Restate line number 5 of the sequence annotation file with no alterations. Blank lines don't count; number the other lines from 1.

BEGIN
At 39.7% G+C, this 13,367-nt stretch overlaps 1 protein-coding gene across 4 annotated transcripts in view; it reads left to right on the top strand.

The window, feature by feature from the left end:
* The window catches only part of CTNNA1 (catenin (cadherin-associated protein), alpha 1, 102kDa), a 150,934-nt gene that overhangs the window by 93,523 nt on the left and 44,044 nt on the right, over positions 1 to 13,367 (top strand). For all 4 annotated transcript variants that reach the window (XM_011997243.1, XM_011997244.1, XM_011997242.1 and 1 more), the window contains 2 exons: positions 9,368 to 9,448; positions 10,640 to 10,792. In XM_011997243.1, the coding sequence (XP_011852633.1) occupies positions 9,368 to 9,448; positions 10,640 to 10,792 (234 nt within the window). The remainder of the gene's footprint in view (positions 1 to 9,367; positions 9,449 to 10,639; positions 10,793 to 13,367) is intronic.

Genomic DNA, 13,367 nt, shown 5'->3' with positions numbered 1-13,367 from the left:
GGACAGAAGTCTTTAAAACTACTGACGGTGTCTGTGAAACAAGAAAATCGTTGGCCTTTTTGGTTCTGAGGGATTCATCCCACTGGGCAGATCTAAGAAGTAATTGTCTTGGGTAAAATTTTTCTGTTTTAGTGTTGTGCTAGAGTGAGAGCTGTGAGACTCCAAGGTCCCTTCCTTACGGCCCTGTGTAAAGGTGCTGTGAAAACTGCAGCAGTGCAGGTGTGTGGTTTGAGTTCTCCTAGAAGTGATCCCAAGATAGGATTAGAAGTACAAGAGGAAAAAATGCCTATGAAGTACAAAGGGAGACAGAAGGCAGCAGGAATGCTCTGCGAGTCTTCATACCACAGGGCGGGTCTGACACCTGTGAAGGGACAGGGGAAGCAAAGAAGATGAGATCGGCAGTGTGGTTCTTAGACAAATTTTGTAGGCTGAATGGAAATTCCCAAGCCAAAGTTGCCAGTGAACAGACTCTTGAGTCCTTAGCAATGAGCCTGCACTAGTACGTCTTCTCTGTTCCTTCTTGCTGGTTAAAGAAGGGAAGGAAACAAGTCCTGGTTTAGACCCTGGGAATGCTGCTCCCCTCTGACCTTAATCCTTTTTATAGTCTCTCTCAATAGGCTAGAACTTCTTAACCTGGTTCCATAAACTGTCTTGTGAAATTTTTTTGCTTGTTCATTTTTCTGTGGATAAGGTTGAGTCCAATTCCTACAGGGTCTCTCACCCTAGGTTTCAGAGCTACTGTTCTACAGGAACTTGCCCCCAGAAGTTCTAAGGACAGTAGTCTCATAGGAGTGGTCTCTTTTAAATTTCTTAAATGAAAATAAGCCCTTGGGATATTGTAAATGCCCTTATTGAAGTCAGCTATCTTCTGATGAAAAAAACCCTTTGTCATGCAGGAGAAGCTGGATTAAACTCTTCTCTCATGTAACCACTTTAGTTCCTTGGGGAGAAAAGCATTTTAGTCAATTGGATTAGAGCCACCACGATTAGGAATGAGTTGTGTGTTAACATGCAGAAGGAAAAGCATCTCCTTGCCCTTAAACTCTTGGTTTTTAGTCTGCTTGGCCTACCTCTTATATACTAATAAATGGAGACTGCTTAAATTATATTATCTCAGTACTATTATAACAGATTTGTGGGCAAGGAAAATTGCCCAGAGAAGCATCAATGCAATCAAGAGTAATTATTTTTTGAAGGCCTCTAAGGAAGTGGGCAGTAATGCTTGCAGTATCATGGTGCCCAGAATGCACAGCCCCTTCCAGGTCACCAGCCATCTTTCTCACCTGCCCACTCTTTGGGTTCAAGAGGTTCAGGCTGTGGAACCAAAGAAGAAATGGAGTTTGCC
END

GGACAGAAGTCTTTAAAACTACTGACGGTGTCTGTGAAACAAGAAAATCGTTGGCCTTTTTGGTTCTGAGGGATTCATCCCACTGGGCAGATCTAAGAAGTAATTGTCTTGGGTAAAATTTTTCTGTTTTAGTGTTGTGCTAGAGTGAGAGCTGTGAGACTCCAAGGTCCCTTCCTTACGGCCCTGTGTAAAGGTGCTGTGAAAACTGCAGCAGTGCAGGTGTGTGGTTTGAGTTCTCCTAGAAGTGATCCCAAGATAGGATTAGAAGTACAAGAGGAAAAAATGCCTATGAAGTACAAAGGGAGACAGAAGGCAGCAGGAATGCTCTGCGAGTCTTCATACCACAGGGCGGGTCTGACACCTGTGAAGGGACAGGGGAAGCAAAGAAGATGAGATCGGCAGTGTGGTTCTTAGACAAATTTTGTAGGCTGAATGGAAATTCCCAAGCCAAAGTTGCCAGTGAACAGACTCTTGAGTCCTTAGCAATGAGCCTGCACTAGTACGTCTTCTCTGTTCCTTCTTGCTGGTTAAAGAAGGGAAGGAAACAAGTCCTGGTTTAGACCCTGGGAATGCTGCTCCCCTCTGACCTTAATCCTTTTTATAGTCTCTCTCAATAGGCTAGAACTTCTTAACCTGGTTCCATAAACTGTCTTGTGAAATTTTTTTGCTTGTTCATTTTTCTGTGGATAAGGTTGAGTCCAATTCCTACAGGGTCTCTCACCCTAGGTTTCAGAGCTACTGTTCTACAGGAACTTGCCCCCAGAAGTTCTAAGGACAGTAGTCTCATAGGAGTGGTCTCTTTTAAATTTCTTAAATGAAAATAAGCCCTTGGGATATTGTAAATGCCCTTATTGAAGTCAGCTATCTTCTGATGAAAAAAACCCTTTGTCATGCAGGAGAAGCTGGATTAAACTCTTCTCTCATGTAACCACTTTAGTTCCTTGGGGAGAAAAGCATTTTAGTCAATTGGATTAGAGCCACCACGATTAGGAATGAGTTGTGTGTTAACATGCAGAAGGAAAAGCATCTCCTTGCCCTTAAACTCTTGGTTTTTAGTCTGCTTGGCCTACCTCTTATATACTAATAAATGGAGACTGCTTAAATTATATTATCTCAGTACTATTATAACAGATTTGTGGGCAAGGAAAATTGCCCAGAGAAGCATCAATGCAATCAAGAGTAATTATTTTTTGAAGGCCTCTAAGGAAGTGGGCAGTAATGCTTGCAGTATCATGGTGCCCAGAATGCACAGCCCCTTCCAGGTCACCAGCCATCTTTCTCACCTGCCCACTCTTTGGGTTCAAGAGGTTCAGGCTGTGGAACCAAAGAAGAAATGGAGTTTGCC